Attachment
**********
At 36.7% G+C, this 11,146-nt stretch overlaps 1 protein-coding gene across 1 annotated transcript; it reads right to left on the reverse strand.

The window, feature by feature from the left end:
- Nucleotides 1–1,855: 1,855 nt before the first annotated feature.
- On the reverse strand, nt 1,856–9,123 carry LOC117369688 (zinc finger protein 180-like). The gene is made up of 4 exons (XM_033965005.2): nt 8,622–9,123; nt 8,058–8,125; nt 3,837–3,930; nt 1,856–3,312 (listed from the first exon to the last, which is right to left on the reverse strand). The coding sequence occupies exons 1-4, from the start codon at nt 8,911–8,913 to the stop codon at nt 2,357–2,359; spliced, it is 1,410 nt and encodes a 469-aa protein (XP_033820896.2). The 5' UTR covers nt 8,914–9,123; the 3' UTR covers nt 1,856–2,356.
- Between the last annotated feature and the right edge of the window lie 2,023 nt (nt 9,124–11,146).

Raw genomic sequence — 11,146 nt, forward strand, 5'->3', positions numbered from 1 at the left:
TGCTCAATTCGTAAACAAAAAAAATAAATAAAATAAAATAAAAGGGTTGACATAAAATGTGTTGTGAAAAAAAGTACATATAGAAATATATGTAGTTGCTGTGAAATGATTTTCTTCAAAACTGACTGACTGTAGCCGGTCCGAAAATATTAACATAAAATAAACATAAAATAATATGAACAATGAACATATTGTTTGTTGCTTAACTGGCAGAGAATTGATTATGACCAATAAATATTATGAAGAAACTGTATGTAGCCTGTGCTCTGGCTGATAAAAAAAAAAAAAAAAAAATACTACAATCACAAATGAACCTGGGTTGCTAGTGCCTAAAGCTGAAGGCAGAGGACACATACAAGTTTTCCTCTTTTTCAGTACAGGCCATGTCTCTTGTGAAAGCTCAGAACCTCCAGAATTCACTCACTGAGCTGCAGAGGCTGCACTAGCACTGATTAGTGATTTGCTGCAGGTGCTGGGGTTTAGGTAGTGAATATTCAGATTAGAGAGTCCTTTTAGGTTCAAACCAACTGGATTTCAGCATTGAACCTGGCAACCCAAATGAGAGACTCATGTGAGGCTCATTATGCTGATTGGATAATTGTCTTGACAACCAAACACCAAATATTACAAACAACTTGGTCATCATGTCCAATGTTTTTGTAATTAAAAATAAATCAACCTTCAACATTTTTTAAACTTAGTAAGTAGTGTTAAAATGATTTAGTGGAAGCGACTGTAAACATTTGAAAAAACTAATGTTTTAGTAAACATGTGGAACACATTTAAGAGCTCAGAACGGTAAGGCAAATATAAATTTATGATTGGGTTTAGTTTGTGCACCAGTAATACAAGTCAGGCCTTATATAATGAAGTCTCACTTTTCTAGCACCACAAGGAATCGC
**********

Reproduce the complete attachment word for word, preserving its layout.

At 36.7% G+C, this 11,146-nt stretch overlaps 1 protein-coding gene across 1 annotated transcript; it reads right to left on the reverse strand.

The window, feature by feature from the left end:
- Nucleotides 1–1,855: 1,855 nt before the first annotated feature.
- On the reverse strand, nt 1,856–9,123 carry LOC117369688 (zinc finger protein 180-like). The gene is made up of 4 exons (XM_033965005.2): nt 8,622–9,123; nt 8,058–8,125; nt 3,837–3,930; nt 1,856–3,312 (listed from the first exon to the last, which is right to left on the reverse strand). The coding sequence occupies exons 1-4, from the start codon at nt 8,911–8,913 to the stop codon at nt 2,357–2,359; spliced, it is 1,410 nt and encodes a 469-aa protein (XP_033820896.2). The 5' UTR covers nt 8,914–9,123; the 3' UTR covers nt 1,856–2,356.
- Between the last annotated feature and the right edge of the window lie 2,023 nt (nt 9,124–11,146).

Raw genomic sequence — 11,146 nt, forward strand, 5'->3', positions numbered from 1 at the left:
TGCTCAATTCGTAAACAAAAAAAATAAATAAAATAAAATAAAAGGGTTGACATAAAATGTGTTGTGAAAAAAAGTACATATAGAAATATATGTAGTTGCTGTGAAATGATTTTCTTCAAAACTGACTGACTGTAGCCGGTCCGAAAATATTAACATAAAATAAACATAAAATAATATGAACAATGAACATATTGTTTGTTGCTTAACTGGCAGAGAATTGATTATGACCAATAAATATTATGAAGAAACTGTATGTAGCCTGTGCTCTGGCTGATAAAAAAAAAAAAAAAAAAATACTACAATCACAAATGAACCTGGGTTGCTAGTGCCTAAAGCTGAAGGCAGAGGACACATACAAGTTTTCCTCTTTTTCAGTACAGGCCATGTCTCTTGTGAAAGCTCAGAACCTCCAGAATTCACTCACTGAGCTGCAGAGGCTGCACTAGCACTGATTAGTGATTTGCTGCAGGTGCTGGGGTTTAGGTAGTGAATATTCAGATTAGAGAGTCCTTTTAGGTTCAAACCAACTGGATTTCAGCATTGAACCTGGCAACCCAAATGAGAGACTCATGTGAGGCTCATTATGCTGATTGGATAATTGTCTTGACAACCAAACACCAAATATTACAAACAACTTGGTCATCATGTCCAATGTTTTTGTAATTAAAAATAAATCAACCTTCAACATTTTTTAAACTTAGTAAGTAGTGTTAAAATGATTTAGTGGAAGCGACTGTAAACATTTGAAAAAACTAATGTTTTAGTAAACATGTGGAACACATTTAAGAGCTCAGAACGGTAAGGCAAATATAAATTTATGATTGGGTTTAGTTTGTGCACCAGTAATACAAGTCAGGCCTTATATAATGAAGTCTCACTTTTCTAGCACCACAAGGAATCGC